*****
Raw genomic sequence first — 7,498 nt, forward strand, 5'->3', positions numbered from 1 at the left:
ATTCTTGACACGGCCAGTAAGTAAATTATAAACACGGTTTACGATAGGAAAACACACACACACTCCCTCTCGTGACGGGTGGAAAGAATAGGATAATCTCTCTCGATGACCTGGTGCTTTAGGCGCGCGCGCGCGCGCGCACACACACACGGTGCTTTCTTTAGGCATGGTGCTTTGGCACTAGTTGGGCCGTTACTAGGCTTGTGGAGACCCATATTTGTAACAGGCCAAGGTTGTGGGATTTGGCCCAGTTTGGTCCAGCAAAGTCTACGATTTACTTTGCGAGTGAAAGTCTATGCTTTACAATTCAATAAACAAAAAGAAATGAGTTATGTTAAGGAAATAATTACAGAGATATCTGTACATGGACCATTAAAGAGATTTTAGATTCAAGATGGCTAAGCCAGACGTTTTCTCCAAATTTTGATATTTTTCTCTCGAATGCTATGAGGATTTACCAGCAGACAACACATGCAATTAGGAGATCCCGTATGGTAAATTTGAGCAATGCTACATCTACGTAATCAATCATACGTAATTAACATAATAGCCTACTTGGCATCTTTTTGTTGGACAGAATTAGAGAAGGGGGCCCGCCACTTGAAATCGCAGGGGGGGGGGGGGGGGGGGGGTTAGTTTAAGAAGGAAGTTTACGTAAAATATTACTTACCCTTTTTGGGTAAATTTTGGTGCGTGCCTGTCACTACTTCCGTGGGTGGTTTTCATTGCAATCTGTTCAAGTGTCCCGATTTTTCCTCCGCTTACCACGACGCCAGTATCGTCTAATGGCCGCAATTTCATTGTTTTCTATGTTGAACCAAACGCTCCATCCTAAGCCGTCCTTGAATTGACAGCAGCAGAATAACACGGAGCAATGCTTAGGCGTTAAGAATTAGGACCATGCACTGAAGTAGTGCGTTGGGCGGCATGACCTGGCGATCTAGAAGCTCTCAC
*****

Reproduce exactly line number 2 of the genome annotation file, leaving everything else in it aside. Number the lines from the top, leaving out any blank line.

ATTCTTGACACGGCCAGTAAGTAAATTATAAACACGGTTTACGATAGGAAAACACACACACACTCCCTCTCGTGACGGGTGGAAAGAATAGGATAATCTCTCTCGATGACCTGGTGCTTTAGGCGCGCGCGCGCGCGCGCACACACACACGGTGCTTTCTTTAGGCATGGTGCTTTGGCACTAGTTGGGCCGTTACTAGGCTTGTGGAGACCCATATTTGTAACAGGCCAAGGTTGTGGGATTTGGCCCAGTTTGGTCCAGCAAAGTCTACGATTTACTTTGCGAGTGAAAGTCTATGCTTTACAATTCAATAAACAAAAAGAAATGAGTTATGTTAAGGAAATAATTACAGAGATATCTGTACATGGACCATTAAAGAGATTTTAGATTCAAGATGGCTAAGCCAGACGTTTTCTCCAAATTTTGATATTTTTCTCTCGAATGCTATGAGGATTTACCAGCAGACAACACATGCAATTAGGAGATCCCGTATGGTAAATTTGAGCAATGCTACATCTACGTAATCAATCATACGTAATTAACATAATAGCCTACTTGGCATCTTTTTGTTGGACAGAATTAGAGAAGGGGGCCCGCCACTTGAAATCGCAGGGGGGGGGGGGGGGGGGGGGTTAGTTTAAGAAGGAAGTTTACGTAAAATATTACTTACCCTTTTTGGGTAAATTTTGGTGCGTGCCTGTCACTACTTCCGTGGGTGGTTTTCATTGCAATCTGTTCAAGTGTCCCGATTTTTCCTCCGCTTACCACGACGCCAGTATCGTCTAATGGCCGCAATTTCATTGTTTTCTATGTTGAACCAAACGCTCCATCCTAAGCCGTCCTTGAATTGACAGCAGCAGAATAACACGGAGCAATGCTTAGGCGTTAAGAATTAGGACCATGCACTGAAGTAGTGCGTTGGGCGGCATGACCTGGCGATCTAGAAGCTCTCAC